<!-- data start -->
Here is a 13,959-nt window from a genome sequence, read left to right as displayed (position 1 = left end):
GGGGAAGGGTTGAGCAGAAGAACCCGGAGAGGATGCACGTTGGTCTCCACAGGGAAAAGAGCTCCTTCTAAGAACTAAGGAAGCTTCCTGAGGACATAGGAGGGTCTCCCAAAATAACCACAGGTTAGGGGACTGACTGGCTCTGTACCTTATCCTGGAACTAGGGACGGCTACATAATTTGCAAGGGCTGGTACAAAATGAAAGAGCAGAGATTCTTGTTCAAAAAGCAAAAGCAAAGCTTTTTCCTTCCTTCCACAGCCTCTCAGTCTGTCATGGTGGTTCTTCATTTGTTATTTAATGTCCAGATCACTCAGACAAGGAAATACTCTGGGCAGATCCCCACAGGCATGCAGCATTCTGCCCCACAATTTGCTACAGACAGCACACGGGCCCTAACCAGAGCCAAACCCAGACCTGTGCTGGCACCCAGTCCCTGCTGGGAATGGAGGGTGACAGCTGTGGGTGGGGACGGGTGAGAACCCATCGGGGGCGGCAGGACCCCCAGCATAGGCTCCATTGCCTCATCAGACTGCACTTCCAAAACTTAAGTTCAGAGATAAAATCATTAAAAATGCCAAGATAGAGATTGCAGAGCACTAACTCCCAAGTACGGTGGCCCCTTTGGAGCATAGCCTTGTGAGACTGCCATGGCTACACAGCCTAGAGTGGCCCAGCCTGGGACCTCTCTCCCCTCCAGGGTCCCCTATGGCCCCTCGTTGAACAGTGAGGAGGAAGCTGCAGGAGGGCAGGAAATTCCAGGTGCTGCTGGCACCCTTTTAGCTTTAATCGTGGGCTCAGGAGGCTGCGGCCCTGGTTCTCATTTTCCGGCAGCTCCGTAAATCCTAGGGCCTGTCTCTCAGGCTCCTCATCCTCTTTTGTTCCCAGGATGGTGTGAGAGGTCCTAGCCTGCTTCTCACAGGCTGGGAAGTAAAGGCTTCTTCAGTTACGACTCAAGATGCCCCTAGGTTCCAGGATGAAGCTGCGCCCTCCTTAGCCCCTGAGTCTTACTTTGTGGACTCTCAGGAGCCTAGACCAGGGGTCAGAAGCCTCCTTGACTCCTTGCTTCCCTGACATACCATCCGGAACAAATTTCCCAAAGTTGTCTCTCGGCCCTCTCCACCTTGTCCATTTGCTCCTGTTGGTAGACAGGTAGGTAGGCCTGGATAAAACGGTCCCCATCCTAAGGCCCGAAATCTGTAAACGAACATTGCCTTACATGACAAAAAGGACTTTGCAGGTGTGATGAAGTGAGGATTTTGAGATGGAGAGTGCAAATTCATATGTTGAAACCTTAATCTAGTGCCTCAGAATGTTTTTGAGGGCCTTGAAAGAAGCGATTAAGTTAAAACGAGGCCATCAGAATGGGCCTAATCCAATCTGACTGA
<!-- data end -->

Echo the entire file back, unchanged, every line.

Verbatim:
Here is a 13,959-nt window from a genome sequence, read left to right as displayed (position 1 = left end):
GGGGAAGGGTTGAGCAGAAGAACCCGGAGAGGATGCACGTTGGTCTCCACAGGGAAAAGAGCTCCTTCTAAGAACTAAGGAAGCTTCCTGAGGACATAGGAGGGTCTCCCAAAATAACCACAGGTTAGGGGACTGACTGGCTCTGTACCTTATCCTGGAACTAGGGACGGCTACATAATTTGCAAGGGCTGGTACAAAATGAAAGAGCAGAGATTCTTGTTCAAAAAGCAAAAGCAAAGCTTTTTCCTTCCTTCCACAGCCTCTCAGTCTGTCATGGTGGTTCTTCATTTGTTATTTAATGTCCAGATCACTCAGACAAGGAAATACTCTGGGCAGATCCCCACAGGCATGCAGCATTCTGCCCCACAATTTGCTACAGACAGCACACGGGCCCTAACCAGAGCCAAACCCAGACCTGTGCTGGCACCCAGTCCCTGCTGGGAATGGAGGGTGACAGCTGTGGGTGGGGACGGGTGAGAACCCATCGGGGGCGGCAGGACCCCCAGCATAGGCTCCATTGCCTCATCAGACTGCACTTCCAAAACTTAAGTTCAGAGATAAAATCATTAAAAATGCCAAGATAGAGATTGCAGAGCACTAACTCCCAAGTACGGTGGCCCCTTTGGAGCATAGCCTTGTGAGACTGCCATGGCTACACAGCCTAGAGTGGCCCAGCCTGGGACCTCTCTCCCCTCCAGGGTCCCCTATGGCCCCTCGTTGAACAGTGAGGAGGAAGCTGCAGGAGGGCAGGAAATTCCAGGTGCTGCTGGCACCCTTTTAGCTTTAATCGTGGGCTCAGGAGGCTGCGGCCCTGGTTCTCATTTTCCGGCAGCTCCGTAAATCCTAGGGCCTGTCTCTCAGGCTCCTCATCCTCTTTTGTTCCCAGGATGGTGTGAGAGGTCCTAGCCTGCTTCTCACAGGCTGGGAAGTAAAGGCTTCTTCAGTTACGACTCAAGATGCCCCTAGGTTCCAGGATGAAGCTGCGCCCTCCTTAGCCCCTGAGTCTTACTTTGTGGACTCTCAGGAGCCTAGACCAGGGGTCAGAAGCCTCCTTGACTCCTTGCTTCCCTGACATACCATCCGGAACAAATTTCCCAAAGTTGTCTCTCGGCCCTCTCCACCTTGTCCATTTGCTCCTGTTGGTAGACAGGTAGGTAGGCCTGGATAAAACGGTCCCCATCCTAAGGCCCGAAATCTGTAAACGAACATTGCCTTACATGACAAAAAGGACTTTGCAGGTGTGATGAAGTGAGGATTTTGAGATGGAGAGTGCAAATTCATATGTTGAAACCTTAATCTAGTGCCTCAGAATGTTTTTGAGGGCCTTGAAAGAAGCGATTAAGTTAAAACGAGGCCATCAGAATGGGCCTAATCCAATCTGACTGA